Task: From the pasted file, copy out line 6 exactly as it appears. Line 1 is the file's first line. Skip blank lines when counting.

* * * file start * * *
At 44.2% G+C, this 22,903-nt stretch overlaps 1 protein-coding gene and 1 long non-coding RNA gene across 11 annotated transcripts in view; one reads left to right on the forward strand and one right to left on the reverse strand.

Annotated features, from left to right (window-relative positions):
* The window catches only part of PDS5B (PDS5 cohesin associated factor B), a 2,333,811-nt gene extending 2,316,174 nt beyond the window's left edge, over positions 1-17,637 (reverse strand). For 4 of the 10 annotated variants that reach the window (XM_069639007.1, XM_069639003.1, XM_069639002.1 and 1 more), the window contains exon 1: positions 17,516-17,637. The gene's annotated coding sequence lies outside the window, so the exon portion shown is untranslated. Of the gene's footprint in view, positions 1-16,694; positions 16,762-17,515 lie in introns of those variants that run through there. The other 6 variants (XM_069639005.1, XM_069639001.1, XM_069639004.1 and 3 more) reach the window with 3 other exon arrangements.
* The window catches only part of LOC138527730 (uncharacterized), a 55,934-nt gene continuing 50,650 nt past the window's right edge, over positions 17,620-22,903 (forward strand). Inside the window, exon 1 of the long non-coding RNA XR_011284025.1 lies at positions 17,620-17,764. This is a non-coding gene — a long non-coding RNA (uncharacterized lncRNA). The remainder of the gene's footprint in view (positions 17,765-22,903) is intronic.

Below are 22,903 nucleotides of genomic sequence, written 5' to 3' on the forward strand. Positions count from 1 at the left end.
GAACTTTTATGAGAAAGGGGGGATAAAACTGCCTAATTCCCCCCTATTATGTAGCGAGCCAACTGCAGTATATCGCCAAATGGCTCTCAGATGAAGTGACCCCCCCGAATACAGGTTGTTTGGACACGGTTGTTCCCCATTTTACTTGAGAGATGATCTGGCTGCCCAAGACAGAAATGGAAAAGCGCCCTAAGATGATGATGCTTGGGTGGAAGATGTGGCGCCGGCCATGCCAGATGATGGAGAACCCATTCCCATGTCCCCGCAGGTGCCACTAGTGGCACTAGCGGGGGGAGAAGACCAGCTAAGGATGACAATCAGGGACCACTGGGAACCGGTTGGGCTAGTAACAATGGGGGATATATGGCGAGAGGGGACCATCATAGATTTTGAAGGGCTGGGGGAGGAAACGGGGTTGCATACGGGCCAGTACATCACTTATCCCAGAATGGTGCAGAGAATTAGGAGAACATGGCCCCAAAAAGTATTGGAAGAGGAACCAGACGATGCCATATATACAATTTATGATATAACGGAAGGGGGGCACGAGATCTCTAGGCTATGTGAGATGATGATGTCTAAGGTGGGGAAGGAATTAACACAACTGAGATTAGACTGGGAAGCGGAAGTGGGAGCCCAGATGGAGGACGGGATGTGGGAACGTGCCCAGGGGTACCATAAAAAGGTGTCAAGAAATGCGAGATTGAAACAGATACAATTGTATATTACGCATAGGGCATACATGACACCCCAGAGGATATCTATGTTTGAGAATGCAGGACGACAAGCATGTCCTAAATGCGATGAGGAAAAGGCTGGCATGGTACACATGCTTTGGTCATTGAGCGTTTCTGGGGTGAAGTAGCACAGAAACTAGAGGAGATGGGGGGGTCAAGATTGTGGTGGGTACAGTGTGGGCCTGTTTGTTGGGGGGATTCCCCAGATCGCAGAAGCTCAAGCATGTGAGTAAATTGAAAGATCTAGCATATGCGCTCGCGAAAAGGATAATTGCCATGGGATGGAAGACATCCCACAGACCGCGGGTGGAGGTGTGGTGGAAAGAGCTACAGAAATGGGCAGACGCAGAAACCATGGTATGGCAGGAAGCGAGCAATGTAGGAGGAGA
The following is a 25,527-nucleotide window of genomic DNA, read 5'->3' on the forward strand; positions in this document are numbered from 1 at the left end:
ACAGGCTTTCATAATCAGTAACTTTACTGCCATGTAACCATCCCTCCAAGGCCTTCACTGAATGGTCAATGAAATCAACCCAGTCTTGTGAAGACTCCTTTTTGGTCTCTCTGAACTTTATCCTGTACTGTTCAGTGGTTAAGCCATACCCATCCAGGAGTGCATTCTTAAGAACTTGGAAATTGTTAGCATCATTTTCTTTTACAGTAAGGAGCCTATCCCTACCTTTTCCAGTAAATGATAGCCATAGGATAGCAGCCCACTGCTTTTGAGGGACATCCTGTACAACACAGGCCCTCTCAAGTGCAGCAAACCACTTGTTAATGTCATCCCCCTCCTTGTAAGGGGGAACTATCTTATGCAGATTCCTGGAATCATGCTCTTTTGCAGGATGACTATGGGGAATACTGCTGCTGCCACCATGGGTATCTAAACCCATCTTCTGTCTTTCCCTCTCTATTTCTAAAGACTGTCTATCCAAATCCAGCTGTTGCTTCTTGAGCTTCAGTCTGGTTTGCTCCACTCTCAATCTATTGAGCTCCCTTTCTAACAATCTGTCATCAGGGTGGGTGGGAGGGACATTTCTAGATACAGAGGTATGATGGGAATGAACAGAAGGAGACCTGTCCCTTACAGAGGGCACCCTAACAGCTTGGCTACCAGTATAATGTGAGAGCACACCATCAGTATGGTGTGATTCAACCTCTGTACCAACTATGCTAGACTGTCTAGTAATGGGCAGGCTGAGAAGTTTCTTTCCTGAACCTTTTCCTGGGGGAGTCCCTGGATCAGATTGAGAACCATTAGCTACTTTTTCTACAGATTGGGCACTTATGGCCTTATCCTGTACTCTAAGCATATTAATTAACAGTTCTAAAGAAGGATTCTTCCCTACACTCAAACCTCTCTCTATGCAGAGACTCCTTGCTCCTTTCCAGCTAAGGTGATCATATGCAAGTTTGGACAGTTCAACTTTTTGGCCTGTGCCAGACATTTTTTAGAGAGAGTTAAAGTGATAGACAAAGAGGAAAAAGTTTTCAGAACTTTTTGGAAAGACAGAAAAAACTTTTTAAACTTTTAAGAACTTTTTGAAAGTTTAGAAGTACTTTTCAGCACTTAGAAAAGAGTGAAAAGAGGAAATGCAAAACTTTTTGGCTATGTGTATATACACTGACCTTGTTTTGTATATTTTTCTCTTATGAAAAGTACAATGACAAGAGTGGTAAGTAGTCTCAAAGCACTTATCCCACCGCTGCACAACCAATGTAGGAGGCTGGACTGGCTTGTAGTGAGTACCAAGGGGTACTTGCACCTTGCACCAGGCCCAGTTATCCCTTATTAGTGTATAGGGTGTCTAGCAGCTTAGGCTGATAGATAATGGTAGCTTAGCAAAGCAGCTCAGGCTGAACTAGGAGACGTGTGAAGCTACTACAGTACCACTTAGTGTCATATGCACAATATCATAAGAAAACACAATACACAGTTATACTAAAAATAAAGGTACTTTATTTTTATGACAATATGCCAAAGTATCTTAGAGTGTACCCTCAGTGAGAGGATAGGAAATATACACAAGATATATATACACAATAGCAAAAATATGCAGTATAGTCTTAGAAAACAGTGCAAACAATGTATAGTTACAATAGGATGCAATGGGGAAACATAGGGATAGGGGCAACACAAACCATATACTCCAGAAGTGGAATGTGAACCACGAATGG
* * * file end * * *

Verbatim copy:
GAACTTTTATGAGAAAGGGGGGATAAAACTGCCTAATTCCCCCCTATTATGTAGCGAGCCAACTGCAGTATATCGCCAAATGGCTCTCAGATGAAGTGACCCCCCCGAATACAGGTTGTTTGGACACGGTTGTTCCCCATTTTACTTGAGAGATGATCTGGCTGCCCAAGACAGAAATGGAAAAGCGCCCTAAGATGATGATGCTTGGGTGGAAGATGTGGCGCCGGCCATGCCAGATGATGGAGAACCCATTCCCATGTCCCCGCAGGTGCCACTAGTGGCACTAGCGGGGGGAGAAGACCAGCTAAGGATGACAATCAGGGACCACTGGGAACCGGTTGGGCTAGTAACAATGGGGGATATATGGCGAGAGGGGACCATCATAGATTTTGAAGGGCTGGGGGAGGAAACGGGGTTGCATACGGGCCAGTACATCACTTATCCCAGAATGGTGCAGAGAATTAGGAGAACATGGCCCCAAAAAGTATTGGAAGAGGAACCAGACGATGCCATATATACAATTTATGATATAACGGAAGGGGGGCACGAGATCTCTAGGCTATGTGAGATGATGATGTCTAAGGTGGGGAAGGAATTAACACAACTGAGATTAGACTGGGAAGCGGAAGTGGGAGCCCAGATGGAGGACGGGATGTGGGAACGTGCCCAGGGGTACCATAAAAAGGTGTCAAGAAATGCGAGATTGAAACAGATACAATTGTATATTACGCATAGGGCATACATGACACCCCAGAGGATATCTATGTTTGAGAATGCAGGACGACAAGCATGTCCTAAATGCGATGAGGAAAAGGCTGGCATGGTACACATGCTTTGGTCATTGAGCGTTTCTGGGGTGAAGTAGCACAGAAACTAGAGGAGATGGGGGGGTCAAGATTGTGGTGGGTACAGTGTGGGCCTGTTTGTTGGGGGGATTCCCCAGATCGCAGAAGCTCAAGCATGTGAGTAAATTGAAAGATCTAGCATATGCGCTCGCGAAAAGGATAATTGCCATGGGATGGAAGACATCCCACAGACCGCGGGTGGAGGTGTGGTGGAAAGAGCTACAGAAATGGGCAGACGCAGAAACCATGGTATGGCAGGAAGCGAGCAATGTAGGAGGAGA